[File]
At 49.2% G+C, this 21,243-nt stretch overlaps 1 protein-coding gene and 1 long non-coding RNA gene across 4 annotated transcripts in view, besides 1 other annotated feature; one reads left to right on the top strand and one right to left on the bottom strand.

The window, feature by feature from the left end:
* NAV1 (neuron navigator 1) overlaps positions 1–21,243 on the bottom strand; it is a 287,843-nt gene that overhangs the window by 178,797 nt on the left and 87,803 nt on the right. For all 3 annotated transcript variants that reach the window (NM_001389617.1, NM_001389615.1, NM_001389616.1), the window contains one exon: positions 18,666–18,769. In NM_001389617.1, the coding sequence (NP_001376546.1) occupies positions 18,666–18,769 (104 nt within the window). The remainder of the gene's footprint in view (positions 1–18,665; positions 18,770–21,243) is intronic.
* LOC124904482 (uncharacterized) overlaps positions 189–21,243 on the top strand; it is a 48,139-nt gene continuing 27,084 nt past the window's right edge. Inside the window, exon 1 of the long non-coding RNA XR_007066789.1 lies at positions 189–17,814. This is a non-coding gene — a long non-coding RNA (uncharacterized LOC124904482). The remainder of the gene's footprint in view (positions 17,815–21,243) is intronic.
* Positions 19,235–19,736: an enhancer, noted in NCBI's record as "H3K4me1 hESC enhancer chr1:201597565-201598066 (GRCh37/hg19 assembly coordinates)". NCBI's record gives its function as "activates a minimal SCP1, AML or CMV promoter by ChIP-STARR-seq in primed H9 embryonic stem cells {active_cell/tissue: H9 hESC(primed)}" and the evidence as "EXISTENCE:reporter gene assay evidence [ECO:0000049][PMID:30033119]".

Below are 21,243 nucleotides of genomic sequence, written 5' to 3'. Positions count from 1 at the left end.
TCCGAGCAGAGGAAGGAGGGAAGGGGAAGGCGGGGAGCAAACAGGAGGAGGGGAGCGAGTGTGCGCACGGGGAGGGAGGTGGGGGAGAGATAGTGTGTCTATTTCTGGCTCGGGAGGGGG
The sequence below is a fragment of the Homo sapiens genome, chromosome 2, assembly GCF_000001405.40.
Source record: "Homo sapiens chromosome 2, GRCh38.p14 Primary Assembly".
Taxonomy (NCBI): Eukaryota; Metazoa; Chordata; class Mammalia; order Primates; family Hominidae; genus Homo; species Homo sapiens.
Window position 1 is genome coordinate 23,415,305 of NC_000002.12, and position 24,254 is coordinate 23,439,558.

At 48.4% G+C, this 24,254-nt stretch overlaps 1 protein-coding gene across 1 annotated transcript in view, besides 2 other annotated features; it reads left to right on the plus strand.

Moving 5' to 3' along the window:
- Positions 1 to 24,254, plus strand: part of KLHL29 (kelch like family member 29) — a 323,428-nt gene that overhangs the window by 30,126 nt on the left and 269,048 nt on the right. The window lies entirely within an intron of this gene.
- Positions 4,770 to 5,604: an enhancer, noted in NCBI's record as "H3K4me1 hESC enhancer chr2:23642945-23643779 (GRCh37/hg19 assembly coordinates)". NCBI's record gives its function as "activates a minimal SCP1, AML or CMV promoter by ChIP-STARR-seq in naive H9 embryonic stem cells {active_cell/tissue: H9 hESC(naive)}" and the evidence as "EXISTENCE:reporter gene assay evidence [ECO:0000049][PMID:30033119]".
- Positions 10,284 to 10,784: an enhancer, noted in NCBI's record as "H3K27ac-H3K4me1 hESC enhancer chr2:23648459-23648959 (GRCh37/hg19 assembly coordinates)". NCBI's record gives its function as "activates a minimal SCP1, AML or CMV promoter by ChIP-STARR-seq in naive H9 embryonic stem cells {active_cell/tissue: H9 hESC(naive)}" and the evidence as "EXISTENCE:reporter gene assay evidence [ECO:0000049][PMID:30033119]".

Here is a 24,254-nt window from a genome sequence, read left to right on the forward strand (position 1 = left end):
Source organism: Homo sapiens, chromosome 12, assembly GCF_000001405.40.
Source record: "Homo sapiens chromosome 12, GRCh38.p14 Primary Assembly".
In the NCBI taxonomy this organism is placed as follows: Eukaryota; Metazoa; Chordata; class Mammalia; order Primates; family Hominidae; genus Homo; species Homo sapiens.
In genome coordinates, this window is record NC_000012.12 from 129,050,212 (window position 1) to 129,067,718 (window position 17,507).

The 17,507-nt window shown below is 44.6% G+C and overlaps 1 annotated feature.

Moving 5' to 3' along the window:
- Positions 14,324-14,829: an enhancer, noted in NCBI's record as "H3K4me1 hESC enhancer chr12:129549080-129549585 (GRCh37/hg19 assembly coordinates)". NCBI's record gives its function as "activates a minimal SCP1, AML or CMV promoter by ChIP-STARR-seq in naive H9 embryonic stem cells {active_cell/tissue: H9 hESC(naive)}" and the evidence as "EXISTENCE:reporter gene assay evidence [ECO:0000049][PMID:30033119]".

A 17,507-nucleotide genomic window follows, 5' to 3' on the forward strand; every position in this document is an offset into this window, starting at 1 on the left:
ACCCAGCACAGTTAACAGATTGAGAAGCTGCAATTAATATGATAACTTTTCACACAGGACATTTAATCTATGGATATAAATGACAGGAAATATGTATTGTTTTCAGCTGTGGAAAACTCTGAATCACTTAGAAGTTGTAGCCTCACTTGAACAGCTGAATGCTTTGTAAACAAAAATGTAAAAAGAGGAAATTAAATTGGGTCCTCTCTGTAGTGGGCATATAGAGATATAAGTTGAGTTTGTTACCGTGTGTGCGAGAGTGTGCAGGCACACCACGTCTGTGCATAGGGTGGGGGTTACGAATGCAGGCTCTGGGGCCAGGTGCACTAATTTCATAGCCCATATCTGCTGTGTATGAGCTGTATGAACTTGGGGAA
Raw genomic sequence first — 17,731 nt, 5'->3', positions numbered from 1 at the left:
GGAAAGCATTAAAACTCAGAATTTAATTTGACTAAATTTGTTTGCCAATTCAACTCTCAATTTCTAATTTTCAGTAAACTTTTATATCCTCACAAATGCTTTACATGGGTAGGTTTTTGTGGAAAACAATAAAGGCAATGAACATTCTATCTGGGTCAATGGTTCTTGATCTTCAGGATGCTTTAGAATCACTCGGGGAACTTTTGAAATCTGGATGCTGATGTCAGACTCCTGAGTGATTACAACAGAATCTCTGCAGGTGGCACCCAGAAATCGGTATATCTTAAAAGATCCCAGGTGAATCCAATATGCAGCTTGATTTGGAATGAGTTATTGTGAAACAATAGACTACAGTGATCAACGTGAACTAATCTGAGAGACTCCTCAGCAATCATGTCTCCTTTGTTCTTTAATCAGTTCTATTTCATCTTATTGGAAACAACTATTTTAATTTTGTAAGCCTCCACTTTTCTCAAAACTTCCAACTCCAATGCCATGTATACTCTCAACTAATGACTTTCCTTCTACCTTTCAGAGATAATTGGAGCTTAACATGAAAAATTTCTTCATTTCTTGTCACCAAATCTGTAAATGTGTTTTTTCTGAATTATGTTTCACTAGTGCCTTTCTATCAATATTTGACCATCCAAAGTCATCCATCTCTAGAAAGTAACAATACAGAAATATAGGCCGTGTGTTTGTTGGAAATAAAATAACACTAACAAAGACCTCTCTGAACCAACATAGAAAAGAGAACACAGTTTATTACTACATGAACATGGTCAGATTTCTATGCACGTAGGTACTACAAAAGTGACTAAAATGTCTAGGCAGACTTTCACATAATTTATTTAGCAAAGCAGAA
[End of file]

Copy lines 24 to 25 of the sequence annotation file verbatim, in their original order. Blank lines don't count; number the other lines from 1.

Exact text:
- Positions 14,324-14,829: an enhancer, noted in NCBI's record as "H3K4me1 hESC enhancer chr12:129549080-129549585 (GRCh37/hg19 assembly coordinates)". NCBI's record gives its function as "activates a minimal SCP1, AML or CMV promoter by ChIP-STARR-seq in naive H9 embryonic stem cells {active_cell/tissue: H9 hESC(naive)}" and the evidence as "EXISTENCE:reporter gene assay evidence [ECO:0000049][PMID:30033119]".

A 17,507-nucleotide genomic window follows, 5' to 3' on the forward strand; every position in this document is an offset into this window, starting at 1 on the left: